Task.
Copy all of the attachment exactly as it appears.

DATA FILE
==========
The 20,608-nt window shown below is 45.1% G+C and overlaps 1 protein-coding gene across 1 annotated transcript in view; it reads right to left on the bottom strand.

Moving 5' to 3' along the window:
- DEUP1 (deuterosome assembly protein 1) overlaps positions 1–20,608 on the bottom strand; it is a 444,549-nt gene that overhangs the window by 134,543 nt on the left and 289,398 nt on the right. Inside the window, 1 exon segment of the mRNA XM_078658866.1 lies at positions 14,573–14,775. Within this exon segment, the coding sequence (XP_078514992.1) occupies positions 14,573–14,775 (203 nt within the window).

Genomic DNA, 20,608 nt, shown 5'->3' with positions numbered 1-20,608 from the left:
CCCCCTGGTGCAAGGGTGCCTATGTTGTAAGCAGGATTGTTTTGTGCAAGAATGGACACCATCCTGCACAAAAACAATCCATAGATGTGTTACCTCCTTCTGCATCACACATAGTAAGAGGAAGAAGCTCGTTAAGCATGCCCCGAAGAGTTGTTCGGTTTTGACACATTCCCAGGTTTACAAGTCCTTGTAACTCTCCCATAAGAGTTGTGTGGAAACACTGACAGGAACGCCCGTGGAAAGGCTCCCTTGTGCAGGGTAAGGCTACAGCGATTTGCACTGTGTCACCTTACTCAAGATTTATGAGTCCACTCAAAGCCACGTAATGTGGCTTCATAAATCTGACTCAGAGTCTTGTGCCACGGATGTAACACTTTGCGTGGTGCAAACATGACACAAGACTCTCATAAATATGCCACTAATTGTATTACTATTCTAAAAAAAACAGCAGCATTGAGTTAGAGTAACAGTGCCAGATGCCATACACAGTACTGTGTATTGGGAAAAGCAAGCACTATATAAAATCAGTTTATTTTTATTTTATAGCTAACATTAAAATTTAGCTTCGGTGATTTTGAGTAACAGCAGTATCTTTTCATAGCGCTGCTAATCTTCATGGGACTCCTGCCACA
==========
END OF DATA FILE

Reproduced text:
The 20,608-nt window shown below is 45.1% G+C and overlaps 1 protein-coding gene across 1 annotated transcript in view; it reads right to left on the bottom strand.

Moving 5' to 3' along the window:
- DEUP1 (deuterosome assembly protein 1) overlaps positions 1–20,608 on the bottom strand; it is a 444,549-nt gene that overhangs the window by 134,543 nt on the left and 289,398 nt on the right. Inside the window, 1 exon segment of the mRNA XM_078658866.1 lies at positions 14,573–14,775. Within this exon segment, the coding sequence (XP_078514992.1) occupies positions 14,573–14,775 (203 nt within the window).

Genomic DNA, 20,608 nt, shown 5'->3' with positions numbered 1-20,608 from the left:
CCCCCTGGTGCAAGGGTGCCTATGTTGTAAGCAGGATTGTTTTGTGCAAGAATGGACACCATCCTGCACAAAAACAATCCATAGATGTGTTACCTCCTTCTGCATCACACATAGTAAGAGGAAGAAGCTCGTTAAGCATGCCCCGAAGAGTTGTTCGGTTTTGACACATTCCCAGGTTTACAAGTCCTTGTAACTCTCCCATAAGAGTTGTGTGGAAACACTGACAGGAACGCCCGTGGAAAGGCTCCCTTGTGCAGGGTAAGGCTACAGCGATTTGCACTGTGTCACCTTACTCAAGATTTATGAGTCCACTCAAAGCCACGTAATGTGGCTTCATAAATCTGACTCAGAGTCTTGTGCCACGGATGTAACACTTTGCGTGGTGCAAACATGACACAAGACTCTCATAAATATGCCACTAATTGTATTACTATTCTAAAAAAAACAGCAGCATTGAGTTAGAGTAACAGTGCCAGATGCCATACACAGTACTGTGTATTGGGAAAAGCAAGCACTATATAAAATCAGTTTATTTTTATTTTATAGCTAACATTAAAATTTAGCTTCGGTGATTTTGAGTAACAGCAGTATCTTTTCATAGCGCTGCTAATCTTCATGGGACTCCTGCCACA